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Published on:
October 15, 2019
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3 min.
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That Holy Pause

An imaginative reading of Genesis chapter 22. 

He broke up pieces of gopherwood in the dark while his family slept. He wondered, with each swing of the axe, when God would show up. Call it off. A few times he thought he heard a voice from heaven say: You did it. You have proven your faithfulness. Isaac does not have to die.

But there was only stillness and the sound of birds waking up. He continued to swing the axe. Our bodies are amazing like that. They can go through the motions of daily tasks, even when we are dying inside. We brush our teeth the day after an accident. We pull on a pair of pants for the funeral. We go to work. We heat up a can of soup. We remember to turn the humidifier on before bed.

He had been watching the trouble in his father’s eyes.
Rachel Joy Welcher

Issac and the servants got dressed, sleepy and calm, while Abraham saddled the donkey. He sighed, deep and heavy. Troubled. Isaac watched his father, but did not speak. They began their journey as the sun was rising. 

It was days before they found the spot. With each step, Abraham had strained his ears, hoping to hear God’s whisper. A call to turn around. Then, suddenly, he saw it. The place where Isaac would die. I wonder, did he pray his own version of Jesus’ Gethsemane prayer? Father, if you are willing, take this cup from me; yet not my will, but yours be done. (Lk. 22:42) Or did he plead, over and over again, under his breath, God, please. Help.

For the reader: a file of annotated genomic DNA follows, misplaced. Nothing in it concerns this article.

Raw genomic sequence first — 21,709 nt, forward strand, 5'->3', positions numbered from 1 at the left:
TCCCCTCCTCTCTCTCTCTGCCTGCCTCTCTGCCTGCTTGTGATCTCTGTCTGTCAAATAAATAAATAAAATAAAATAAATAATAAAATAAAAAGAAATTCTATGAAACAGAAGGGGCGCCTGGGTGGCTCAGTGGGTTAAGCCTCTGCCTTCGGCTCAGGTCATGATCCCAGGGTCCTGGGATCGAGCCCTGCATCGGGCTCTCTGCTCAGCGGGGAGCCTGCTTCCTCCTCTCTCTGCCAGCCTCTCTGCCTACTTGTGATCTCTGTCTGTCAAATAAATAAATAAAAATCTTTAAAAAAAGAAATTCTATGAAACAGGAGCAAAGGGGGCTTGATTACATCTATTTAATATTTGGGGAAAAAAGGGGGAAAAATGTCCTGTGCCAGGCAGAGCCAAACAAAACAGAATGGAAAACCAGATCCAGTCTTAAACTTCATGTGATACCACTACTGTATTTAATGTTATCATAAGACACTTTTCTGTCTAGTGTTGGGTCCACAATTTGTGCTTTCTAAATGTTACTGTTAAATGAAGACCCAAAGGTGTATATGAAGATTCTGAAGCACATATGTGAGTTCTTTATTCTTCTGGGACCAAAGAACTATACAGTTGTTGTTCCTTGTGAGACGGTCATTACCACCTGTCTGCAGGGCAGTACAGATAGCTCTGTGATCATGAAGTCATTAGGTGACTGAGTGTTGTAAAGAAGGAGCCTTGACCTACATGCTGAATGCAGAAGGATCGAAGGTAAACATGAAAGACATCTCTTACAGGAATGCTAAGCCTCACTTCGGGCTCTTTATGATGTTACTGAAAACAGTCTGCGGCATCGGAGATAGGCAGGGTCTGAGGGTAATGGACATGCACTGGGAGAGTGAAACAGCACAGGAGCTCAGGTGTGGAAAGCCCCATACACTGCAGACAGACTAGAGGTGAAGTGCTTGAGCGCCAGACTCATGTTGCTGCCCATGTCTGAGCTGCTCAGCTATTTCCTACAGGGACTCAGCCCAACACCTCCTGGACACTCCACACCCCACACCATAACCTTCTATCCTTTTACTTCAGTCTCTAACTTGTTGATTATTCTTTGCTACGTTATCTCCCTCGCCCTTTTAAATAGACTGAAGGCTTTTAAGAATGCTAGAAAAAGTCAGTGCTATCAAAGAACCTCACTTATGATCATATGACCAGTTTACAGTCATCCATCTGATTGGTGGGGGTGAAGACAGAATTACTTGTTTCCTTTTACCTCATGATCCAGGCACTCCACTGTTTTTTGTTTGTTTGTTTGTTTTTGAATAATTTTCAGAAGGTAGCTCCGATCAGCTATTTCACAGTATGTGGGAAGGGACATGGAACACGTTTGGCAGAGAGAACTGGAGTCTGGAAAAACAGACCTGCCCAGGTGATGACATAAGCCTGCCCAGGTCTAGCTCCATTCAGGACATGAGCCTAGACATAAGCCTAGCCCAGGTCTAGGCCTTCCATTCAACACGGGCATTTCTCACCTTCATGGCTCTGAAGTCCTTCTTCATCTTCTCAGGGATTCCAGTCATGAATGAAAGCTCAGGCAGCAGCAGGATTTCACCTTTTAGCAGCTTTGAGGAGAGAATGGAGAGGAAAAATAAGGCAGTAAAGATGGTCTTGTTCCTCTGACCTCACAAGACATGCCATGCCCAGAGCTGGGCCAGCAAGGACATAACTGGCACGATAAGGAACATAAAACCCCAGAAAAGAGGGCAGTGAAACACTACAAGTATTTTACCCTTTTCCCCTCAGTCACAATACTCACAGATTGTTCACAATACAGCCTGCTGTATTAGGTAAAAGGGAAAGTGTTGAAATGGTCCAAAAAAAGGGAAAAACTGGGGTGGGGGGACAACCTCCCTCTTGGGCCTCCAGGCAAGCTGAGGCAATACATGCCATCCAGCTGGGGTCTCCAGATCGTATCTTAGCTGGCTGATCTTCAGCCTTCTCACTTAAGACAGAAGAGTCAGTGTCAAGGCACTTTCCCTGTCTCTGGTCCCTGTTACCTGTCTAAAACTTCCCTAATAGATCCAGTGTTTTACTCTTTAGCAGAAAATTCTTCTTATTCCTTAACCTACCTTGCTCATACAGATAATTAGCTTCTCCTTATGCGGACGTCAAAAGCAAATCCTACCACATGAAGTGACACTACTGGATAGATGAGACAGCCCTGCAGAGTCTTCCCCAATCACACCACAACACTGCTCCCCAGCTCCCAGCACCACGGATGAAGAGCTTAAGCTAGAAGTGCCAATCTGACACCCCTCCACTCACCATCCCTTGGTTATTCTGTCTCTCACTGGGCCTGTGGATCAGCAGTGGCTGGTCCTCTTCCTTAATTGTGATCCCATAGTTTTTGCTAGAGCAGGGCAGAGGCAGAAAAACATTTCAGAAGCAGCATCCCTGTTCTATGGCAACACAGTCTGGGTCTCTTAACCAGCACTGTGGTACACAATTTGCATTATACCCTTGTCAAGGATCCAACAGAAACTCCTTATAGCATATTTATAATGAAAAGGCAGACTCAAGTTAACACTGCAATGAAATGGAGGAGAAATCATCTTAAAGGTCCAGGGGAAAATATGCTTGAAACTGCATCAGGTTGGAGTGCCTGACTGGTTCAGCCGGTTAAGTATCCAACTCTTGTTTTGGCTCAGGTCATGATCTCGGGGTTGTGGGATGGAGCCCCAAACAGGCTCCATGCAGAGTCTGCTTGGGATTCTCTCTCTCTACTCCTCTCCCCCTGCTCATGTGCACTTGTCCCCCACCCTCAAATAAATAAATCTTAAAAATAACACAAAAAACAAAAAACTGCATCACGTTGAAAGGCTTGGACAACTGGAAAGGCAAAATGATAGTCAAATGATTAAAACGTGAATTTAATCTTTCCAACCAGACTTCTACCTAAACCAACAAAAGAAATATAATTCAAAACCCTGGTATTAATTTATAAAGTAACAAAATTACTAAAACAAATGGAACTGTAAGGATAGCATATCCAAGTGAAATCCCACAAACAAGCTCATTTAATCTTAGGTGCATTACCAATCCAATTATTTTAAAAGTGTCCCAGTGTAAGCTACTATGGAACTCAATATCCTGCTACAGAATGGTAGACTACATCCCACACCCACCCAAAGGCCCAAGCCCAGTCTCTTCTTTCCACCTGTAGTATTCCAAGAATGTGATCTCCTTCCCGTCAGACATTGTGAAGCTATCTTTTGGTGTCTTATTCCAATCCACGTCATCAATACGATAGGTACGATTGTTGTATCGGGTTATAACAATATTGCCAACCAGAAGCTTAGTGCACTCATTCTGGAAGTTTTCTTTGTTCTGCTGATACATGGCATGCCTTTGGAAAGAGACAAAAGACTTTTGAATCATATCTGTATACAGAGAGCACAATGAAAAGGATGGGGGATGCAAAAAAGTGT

Finally Isaac spoke. He had been watching the trouble in his father’s eyes. He had noted the silence. He had noticed the absence of a sacrifice. But he had remained quiet, unwilling to believe that his father would kill him. Maybe this was all a test. Did he trust his father? He spoke: My father, the fire and the wood, but where is the lamb for a burnt offering?

God will provide, Abraham said. But the weariness did not leave his face. This was Abraham’s test. Did he trust his Father? Days of walking alongside his son, knowing what God had asked of him. Knowing what was to come. The cup of trembling. The death of an innocent lamb.

Abraham tied Isaac to the pile of wood, drenching his son’s face with tears as he wrapped the rope around and around. He paused again, before getting out his knife, looking heavenward for mercy. There was no reply, so he proceeded with obedience, not knowing God’s plan. And this is perhaps the truest definition of faith I know. 

I wonder about that holy pause, when Abraham lifted the knife above his son. Was it a prayer? 

God, I trust you.

Was it patience?

God, I’m waiting.

Was it terror?

There must be another way. God, please. 

And what was that moment like for Isaac, facing his father’s knife?

Was it trust?

Surely he will not.

Was it fear?

This is why he tied me down…

Was it anger?

How could he do this to his own son?

But heaven replied before Abraham’s hand descended: Do not lay your hand on the boy or do anything to him, for now I know that you fear God, seeing you have not withheld your son, your only son, from me. (Gen. 22:12) And he sighed with the relief of a thousand years.



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Rachel Joy Welcher
Rachel Joy Welcher is an editor-at-large at Fathom Magazine. She earned a Master’s degree in theology from the The University of St. Andrews, taught high school English for ten years, is a published poet (Blue Tarp, Finishing Line Press), and writes for magazines such as Cordella, RELEVANT, and The Gospel Coalition. She lives with her husband Evan, who is a pastor in Glenwood, Iowa.

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